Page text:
The Corrales Bosque Preserve follows the west side of the Río Grande from Albuquerque at Alameda Blvd. north to the Río Rancho city limit. The preserve is open during daylight hours. Motorized vehicles, hunting, camping, woodcutting, and fires are prohibited. Feet, bikes, and horses are welcome. A trail runs the entire northsouth distance, with various spurs and detours. Look for well-worn paths to the river’s edge.

Access points: At the southern boundary, go to the parking lot on the north side of Alameda Blvd. just west of the Río Grande bridge. For midpoint access, drive 4.8 miles north from Alameda on Corrales Road and turn right on Romero Road; you can park at the east end of Romero Road. To enter at the north end, drive 5.9 miles north from Alameda on Corrales Road; at the Río Rancho city-limit sign, turn right along the irrigation ditch access road and continue northeast 0.8 miles to the river. (505) 897-0502; corralesbosque

For more information about birding in New Mexico, contact Audubon New Mexico ( In the Albuquerque area, call the Central New Mexico Audubon Society (505- 255-7622; cnmas.newmexicoaudubon. org). You can search the New Mexico Ornithological Society database of interesting bird records or purchase its New Mexico Bird Finding Guide ( Hawks Aloft focuses on conservation, avian research, education, mitigation, and raptor rescue. (505) 828-9455;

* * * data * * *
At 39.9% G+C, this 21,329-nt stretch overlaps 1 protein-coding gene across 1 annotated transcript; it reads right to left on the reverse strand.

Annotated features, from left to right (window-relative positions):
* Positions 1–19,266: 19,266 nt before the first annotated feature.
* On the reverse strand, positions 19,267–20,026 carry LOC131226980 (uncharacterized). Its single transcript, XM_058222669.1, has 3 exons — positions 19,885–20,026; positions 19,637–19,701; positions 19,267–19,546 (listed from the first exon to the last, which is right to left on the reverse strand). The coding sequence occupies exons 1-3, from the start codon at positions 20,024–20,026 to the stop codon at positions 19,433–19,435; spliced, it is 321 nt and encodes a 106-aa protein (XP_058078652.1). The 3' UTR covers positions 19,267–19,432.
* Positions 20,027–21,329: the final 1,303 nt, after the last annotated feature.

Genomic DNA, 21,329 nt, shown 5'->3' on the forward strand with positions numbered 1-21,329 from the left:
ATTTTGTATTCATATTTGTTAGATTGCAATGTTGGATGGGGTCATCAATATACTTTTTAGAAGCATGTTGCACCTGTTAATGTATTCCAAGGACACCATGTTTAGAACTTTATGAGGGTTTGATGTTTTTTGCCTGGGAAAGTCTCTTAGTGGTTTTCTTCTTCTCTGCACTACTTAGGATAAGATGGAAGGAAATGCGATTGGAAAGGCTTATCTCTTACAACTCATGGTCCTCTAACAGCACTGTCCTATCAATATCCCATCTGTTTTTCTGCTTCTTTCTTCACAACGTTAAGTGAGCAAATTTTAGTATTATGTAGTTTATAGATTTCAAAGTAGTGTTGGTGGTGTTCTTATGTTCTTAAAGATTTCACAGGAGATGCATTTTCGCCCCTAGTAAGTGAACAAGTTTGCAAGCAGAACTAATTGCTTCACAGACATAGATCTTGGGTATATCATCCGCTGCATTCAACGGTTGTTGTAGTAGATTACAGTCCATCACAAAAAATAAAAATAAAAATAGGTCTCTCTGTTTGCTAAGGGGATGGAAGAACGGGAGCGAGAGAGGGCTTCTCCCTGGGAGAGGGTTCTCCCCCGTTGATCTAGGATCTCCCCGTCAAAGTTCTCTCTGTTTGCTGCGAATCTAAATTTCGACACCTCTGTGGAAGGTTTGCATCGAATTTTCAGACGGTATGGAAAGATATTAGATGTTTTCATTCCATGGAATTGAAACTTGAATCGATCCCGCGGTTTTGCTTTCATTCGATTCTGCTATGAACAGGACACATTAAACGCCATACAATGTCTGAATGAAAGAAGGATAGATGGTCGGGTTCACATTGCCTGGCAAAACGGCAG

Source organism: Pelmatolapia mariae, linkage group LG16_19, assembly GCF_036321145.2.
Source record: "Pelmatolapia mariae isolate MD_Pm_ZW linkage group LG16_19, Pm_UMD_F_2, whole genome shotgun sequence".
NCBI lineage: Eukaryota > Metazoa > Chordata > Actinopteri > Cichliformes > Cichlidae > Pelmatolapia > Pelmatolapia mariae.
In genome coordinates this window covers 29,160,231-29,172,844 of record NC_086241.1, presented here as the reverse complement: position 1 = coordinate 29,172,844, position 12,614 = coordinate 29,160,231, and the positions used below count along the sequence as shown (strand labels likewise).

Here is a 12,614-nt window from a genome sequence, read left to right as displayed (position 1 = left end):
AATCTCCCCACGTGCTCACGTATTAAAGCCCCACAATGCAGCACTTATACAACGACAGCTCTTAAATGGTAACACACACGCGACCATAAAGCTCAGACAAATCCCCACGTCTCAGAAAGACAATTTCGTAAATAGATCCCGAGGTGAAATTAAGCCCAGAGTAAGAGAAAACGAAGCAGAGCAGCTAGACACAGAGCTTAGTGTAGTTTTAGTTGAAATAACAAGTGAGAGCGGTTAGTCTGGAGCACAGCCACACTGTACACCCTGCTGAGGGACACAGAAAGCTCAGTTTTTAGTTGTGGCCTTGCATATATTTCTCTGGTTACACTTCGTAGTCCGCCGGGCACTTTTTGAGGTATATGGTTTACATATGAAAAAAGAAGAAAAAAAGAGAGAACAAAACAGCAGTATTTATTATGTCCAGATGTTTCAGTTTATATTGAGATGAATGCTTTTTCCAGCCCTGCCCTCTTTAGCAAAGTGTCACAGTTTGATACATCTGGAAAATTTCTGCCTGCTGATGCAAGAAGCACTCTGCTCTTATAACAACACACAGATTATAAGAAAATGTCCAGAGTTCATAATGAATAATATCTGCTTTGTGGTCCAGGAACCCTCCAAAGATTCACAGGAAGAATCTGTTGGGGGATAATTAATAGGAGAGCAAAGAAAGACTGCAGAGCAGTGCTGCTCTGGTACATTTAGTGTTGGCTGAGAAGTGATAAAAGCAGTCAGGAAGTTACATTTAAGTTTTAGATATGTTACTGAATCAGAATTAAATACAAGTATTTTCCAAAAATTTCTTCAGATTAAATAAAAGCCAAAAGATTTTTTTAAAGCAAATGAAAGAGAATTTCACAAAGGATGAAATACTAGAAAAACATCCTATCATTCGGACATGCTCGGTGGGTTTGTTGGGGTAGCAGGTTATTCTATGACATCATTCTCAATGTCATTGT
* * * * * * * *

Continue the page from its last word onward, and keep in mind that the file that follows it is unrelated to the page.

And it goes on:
AT SUNSET one November day, I stood entranced on a wide sandbar of the Río Grande, my mind boggled by the uncountable crows swirling across the mauve sky in raucous cacophony. My family and I call it the “crow commute,” and we had strolled through the dense woods of the Corrales Bosque Preserve to marvel at the spectacle.

Earlier that day, some of these clever birds had pilfered pecans from our backyard tree, fluttered to a perch high in a nearby cottonwood, and cracked the shells with their chisel-like beaks. Others had spent the day feeding and cawing to one another in the fields and orchards of Corrales and the backyards of Río Rancho and Albuquerque. Now all 10,000 or so were headed for nighttime roosts along the riverbanks of this secluded natural enclave in the midst of a busy urban corridor, just a five-minute drive from the state’s biggest mall.